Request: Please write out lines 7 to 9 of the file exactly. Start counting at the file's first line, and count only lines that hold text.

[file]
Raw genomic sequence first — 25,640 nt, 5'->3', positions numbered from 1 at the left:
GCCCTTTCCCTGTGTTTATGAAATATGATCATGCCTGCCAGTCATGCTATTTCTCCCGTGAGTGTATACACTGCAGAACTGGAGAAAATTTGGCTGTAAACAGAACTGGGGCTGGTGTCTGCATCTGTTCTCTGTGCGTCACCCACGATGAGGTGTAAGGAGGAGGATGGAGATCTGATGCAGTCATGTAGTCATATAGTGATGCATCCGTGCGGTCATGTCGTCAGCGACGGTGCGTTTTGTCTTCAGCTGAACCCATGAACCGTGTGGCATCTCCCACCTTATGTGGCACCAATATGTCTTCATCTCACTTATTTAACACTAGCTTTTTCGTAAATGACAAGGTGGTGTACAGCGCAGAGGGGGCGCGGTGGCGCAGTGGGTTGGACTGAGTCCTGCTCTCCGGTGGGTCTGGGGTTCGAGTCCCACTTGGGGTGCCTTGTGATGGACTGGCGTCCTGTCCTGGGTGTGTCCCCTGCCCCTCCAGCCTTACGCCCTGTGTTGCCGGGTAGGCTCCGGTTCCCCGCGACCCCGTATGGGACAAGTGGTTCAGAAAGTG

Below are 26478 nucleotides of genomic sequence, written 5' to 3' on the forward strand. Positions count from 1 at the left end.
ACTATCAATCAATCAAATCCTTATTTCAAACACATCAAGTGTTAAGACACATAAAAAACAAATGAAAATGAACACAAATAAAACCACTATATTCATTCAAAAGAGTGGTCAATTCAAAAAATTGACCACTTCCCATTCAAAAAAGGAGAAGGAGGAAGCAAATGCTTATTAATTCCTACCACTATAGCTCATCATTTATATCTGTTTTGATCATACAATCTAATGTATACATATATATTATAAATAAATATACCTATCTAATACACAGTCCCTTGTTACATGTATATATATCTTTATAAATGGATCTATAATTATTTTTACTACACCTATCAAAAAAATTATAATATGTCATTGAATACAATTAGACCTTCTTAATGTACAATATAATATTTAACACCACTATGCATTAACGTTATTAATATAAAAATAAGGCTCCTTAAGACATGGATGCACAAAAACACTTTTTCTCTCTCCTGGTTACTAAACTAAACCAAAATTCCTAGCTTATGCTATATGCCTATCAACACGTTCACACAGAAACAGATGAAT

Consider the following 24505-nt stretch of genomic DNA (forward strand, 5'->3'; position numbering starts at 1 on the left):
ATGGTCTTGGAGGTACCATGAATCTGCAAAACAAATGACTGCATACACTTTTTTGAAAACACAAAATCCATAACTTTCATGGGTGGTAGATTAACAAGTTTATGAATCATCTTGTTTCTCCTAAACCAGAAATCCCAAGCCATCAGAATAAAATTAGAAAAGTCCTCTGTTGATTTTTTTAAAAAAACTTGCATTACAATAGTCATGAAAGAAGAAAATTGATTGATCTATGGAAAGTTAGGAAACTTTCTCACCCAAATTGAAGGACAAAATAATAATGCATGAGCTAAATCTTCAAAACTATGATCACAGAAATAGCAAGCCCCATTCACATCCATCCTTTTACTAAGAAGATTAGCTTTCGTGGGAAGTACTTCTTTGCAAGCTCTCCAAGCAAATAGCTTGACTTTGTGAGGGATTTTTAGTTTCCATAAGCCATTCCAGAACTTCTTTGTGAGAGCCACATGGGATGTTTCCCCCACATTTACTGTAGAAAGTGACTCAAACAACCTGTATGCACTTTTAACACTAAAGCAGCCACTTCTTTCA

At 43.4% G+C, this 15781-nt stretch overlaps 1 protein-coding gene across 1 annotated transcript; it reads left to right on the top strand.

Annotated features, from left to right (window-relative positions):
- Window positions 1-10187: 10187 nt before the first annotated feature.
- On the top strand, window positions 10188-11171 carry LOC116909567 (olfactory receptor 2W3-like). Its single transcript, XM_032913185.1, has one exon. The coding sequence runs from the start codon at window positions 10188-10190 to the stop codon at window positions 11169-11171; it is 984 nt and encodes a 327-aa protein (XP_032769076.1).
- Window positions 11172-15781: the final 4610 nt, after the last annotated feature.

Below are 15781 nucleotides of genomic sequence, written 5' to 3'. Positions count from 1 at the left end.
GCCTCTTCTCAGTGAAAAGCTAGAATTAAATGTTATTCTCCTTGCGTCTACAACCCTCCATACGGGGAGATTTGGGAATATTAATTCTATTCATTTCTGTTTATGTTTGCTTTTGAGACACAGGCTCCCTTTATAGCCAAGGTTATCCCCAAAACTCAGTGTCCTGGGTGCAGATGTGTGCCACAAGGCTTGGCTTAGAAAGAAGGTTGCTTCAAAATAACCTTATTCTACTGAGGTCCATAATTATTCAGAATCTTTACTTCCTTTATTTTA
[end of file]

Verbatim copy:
At 43.4% G+C, this 15781-nt stretch overlaps 1 protein-coding gene across 1 annotated transcript; it reads left to right on the top strand.

Annotated features, from left to right (window-relative positions):
- Window positions 1-10187: 10187 nt before the first annotated feature.